Figure 2 Disruptive Innovation (Christensen and Raynor, 2003)
By way of an illustration consider the European airline industry in the mid-1990’s. Flagship carries like Aer Lingus, British Airways and KLM Royal Dutch Airlines found themselves under attack from recent entrants to the market like Ryanair and Easy Jet. The flagship carriers mistakenly assumed that the new entrants would have to adopt the high-cost low-margin business model of the industry at that time, thus creating a barrier to direct competition. However, the new entrants came to market with a low-cost, point-to-point, no-frills strategy. The product and level of service they offered at the time could never rival that of the flagship carriers, what they failed to see is that it did not have to. In essence, when the new entrants had achieved success serving the smaller markets with lower margins, they began the process of innovating and through continuous improvement they became good enough for an increasing number of customers, thus capturing more of the European market. Their affordability combined with an efficient service created a value proposition that appealed to many travellers and one that that the flagship carriers could not easily match, in part due to their existing business model and practices. Demonstrating how the disruptive innovation of these no-frills start-ups doesn’t involve any ground-breaking technology or processes, it is achieved by simply designing and operating a business model that can a product/service that is good enough at an acceptable price point. Again, the key take-away is that companies tend to innovate faster than their customers need, inviting competition from the lower end of the market that has the potential to move upmarket overtime.
PWC (2016 a) identified several “megatrends” that are changing our professional and personal life. The “sharing economy” is amongst them. The sharing economy is defined as “an economic model based on sharing underutilized assets from spaces to skills to stuff for monetary or non-monetary benefits” (Botsman, 2013). The sharing economy reflects the increase in virtual marketplaces that facilitate peer-to-peer transactions on a large scale via online platforms (Zervas, et al., 2015). “This emerging paradigm is already disruptive to the conventional company-driven economic paradigm as evidenced by the large number of peer-to-peer based services that mushroom in a wide range of economic sectors” (Avital et al., 2014). In recent years, the sharing economy has growing exponentially. PWC’s (2016 a) analysis suggests that global revenues for the sharing economy will exceed â‚¬290bn by the year 2020.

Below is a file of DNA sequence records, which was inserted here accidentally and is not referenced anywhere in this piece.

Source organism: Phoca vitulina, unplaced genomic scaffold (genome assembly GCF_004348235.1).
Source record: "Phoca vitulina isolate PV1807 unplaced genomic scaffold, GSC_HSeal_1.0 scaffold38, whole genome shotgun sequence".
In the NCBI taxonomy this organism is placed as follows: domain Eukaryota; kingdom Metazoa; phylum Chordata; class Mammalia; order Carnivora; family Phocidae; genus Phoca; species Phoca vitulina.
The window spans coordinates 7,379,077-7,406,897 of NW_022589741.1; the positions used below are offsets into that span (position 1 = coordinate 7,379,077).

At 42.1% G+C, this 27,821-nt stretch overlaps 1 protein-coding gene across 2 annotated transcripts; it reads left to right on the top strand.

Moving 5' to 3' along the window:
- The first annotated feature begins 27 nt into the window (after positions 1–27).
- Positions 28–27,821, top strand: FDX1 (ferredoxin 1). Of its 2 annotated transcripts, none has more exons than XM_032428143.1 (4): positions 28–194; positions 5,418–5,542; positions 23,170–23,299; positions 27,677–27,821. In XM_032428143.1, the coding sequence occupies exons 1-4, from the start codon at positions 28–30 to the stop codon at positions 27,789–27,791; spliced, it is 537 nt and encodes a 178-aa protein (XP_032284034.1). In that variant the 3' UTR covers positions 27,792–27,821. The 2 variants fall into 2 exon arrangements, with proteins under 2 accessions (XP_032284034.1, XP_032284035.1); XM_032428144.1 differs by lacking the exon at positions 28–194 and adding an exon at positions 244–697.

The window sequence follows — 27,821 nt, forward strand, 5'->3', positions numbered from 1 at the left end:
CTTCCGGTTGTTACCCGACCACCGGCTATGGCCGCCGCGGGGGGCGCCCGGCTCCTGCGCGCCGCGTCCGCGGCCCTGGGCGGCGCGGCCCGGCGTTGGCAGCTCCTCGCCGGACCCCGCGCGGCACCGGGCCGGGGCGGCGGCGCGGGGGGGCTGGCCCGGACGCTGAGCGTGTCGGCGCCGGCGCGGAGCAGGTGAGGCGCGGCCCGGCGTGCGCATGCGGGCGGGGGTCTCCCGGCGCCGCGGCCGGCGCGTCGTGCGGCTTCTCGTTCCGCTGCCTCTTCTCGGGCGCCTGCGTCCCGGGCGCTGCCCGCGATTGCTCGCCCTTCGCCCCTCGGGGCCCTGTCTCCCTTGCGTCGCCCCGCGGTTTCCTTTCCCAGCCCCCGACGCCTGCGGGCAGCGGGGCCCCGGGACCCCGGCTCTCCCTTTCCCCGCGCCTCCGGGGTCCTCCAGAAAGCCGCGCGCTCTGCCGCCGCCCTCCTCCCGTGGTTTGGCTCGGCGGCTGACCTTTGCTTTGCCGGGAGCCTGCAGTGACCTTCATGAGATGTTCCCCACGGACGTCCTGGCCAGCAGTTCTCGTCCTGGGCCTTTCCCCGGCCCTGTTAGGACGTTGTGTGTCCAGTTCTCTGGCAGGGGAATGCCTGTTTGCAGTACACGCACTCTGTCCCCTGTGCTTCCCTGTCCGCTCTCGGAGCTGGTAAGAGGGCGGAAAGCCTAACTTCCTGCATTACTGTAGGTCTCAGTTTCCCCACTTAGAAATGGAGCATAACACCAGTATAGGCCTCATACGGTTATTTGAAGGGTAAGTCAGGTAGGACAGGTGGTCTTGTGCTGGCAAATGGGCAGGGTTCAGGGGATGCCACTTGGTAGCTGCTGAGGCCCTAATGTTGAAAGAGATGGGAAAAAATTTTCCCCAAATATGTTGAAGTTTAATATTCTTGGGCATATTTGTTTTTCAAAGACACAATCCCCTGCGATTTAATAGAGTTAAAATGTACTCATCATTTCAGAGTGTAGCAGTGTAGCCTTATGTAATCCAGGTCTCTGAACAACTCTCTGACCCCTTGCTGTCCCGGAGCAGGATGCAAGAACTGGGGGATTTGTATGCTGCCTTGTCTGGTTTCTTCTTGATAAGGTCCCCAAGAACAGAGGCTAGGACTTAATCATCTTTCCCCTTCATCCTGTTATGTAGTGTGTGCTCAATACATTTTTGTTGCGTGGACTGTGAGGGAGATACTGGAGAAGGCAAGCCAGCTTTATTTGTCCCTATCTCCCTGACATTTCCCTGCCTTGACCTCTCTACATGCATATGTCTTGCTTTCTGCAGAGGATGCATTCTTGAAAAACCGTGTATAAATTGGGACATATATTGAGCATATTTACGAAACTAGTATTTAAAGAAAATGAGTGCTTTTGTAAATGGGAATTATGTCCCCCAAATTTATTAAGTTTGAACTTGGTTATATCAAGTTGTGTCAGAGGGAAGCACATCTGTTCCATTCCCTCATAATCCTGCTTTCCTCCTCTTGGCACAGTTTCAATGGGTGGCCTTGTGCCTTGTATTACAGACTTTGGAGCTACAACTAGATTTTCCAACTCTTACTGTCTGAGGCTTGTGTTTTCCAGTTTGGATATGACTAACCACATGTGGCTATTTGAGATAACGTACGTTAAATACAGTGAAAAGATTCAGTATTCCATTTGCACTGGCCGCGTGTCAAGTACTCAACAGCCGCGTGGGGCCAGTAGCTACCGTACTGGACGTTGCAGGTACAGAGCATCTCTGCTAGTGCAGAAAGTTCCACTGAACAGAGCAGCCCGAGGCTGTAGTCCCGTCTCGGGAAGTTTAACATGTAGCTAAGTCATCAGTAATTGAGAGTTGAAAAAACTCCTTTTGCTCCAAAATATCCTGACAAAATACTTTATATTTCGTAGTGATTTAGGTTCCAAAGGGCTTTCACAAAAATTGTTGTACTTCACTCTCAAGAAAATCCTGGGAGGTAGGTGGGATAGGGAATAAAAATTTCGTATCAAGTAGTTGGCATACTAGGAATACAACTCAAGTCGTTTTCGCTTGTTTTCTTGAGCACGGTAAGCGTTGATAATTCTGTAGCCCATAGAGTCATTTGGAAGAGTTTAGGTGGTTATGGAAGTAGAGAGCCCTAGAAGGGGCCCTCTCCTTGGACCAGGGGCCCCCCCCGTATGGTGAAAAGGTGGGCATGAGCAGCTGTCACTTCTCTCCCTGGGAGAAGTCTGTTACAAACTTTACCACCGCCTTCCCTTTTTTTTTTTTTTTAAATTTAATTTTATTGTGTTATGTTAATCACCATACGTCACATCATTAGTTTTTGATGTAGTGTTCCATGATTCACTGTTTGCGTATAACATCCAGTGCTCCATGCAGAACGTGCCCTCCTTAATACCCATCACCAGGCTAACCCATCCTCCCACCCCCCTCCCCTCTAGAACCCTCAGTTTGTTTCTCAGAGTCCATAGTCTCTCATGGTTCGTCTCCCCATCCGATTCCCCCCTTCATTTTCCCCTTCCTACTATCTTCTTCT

A PWC (2015) report on the sharing economy said that as a model, these core pillars distinguish the sharing economy:
Digital platforms that connect spare capacity and demand
Sharing economy business models are hosted through digital platforms that allow for precise, real-time measurement of spare capacity, they also connect it with those who need it.
- Airbnb matches spare rooms and residences with travellers in need of lodging
Transactions that offer access over ownership
Access can come in several forms, but all are rooted in the ability to realise more choice while mitigating the costs associated with ownership for example renting, lending, reselling
More collaborative forms of consumption
Consumers who use the sharing economy are often more comfortable with transactions that involve deeper social interactions than traditional methods:
- Airbnb provides tourists with the means to connect with local hosts
Branded experiences that drive emotional connection
In recent years, the value of a brand is often linked to the social connections it fosters. Within the sharing economy, the experience is often designed to promote an emotional connection, thus building confidence with the consumer.